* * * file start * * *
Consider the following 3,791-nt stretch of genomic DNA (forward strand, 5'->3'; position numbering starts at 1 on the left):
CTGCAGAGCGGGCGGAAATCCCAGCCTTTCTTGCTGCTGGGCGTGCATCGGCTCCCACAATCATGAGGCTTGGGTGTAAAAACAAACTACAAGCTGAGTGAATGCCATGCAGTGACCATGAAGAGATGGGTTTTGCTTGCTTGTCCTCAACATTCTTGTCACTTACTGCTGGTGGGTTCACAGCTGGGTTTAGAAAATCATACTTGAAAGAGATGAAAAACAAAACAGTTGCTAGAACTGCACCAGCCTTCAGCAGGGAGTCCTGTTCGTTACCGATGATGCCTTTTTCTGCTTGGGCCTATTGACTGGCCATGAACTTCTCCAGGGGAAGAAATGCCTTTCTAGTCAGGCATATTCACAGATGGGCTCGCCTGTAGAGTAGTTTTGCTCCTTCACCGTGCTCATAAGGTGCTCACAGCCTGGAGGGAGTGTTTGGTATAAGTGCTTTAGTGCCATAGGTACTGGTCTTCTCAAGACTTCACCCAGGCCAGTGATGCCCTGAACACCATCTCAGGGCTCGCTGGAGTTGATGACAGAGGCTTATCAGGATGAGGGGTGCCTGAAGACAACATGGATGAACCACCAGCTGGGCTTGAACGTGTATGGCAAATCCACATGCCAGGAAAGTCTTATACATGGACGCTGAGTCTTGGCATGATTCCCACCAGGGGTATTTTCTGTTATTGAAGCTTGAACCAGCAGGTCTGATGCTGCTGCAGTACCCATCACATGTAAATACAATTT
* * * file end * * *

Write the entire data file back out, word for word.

Consider the following 3,791-nt stretch of genomic DNA (forward strand, 5'->3'; position numbering starts at 1 on the left):
CTGCAGAGCGGGCGGAAATCCCAGCCTTTCTTGCTGCTGGGCGTGCATCGGCTCCCACAATCATGAGGCTTGGGTGTAAAAACAAACTACAAGCTGAGTGAATGCCATGCAGTGACCATGAAGAGATGGGTTTTGCTTGCTTGTCCTCAACATTCTTGTCACTTACTGCTGGTGGGTTCACAGCTGGGTTTAGAAAATCATACTTGAAAGAGATGAAAAACAAAACAGTTGCTAGAACTGCACCAGCCTTCAGCAGGGAGTCCTGTTCGTTACCGATGATGCCTTTTTCTGCTTGGGCCTATTGACTGGCCATGAACTTCTCCAGGGGAAGAAATGCCTTTCTAGTCAGGCATATTCACAGATGGGCTCGCCTGTAGAGTAGTTTTGCTCCTTCACCGTGCTCATAAGGTGCTCACAGCCTGGAGGGAGTGTTTGGTATAAGTGCTTTAGTGCCATAGGTACTGGTCTTCTCAAGACTTCACCCAGGCCAGTGATGCCCTGAACACCATCTCAGGGCTCGCTGGAGTTGATGACAGAGGCTTATCAGGATGAGGGGTGCCTGAAGACAACATGGATGAACCACCAGCTGGGCTTGAACGTGTATGGCAAATCCACATGCCAGGAAAGTCTTATACATGGACGCTGAGTCTTGGCATGATTCCCACCAGGGGTATTTTCTGTTATTGAAGCTTGAACCAGCAGGTCTGATGCTGCTGCAGTACCCATCACATGTAAATACAATTT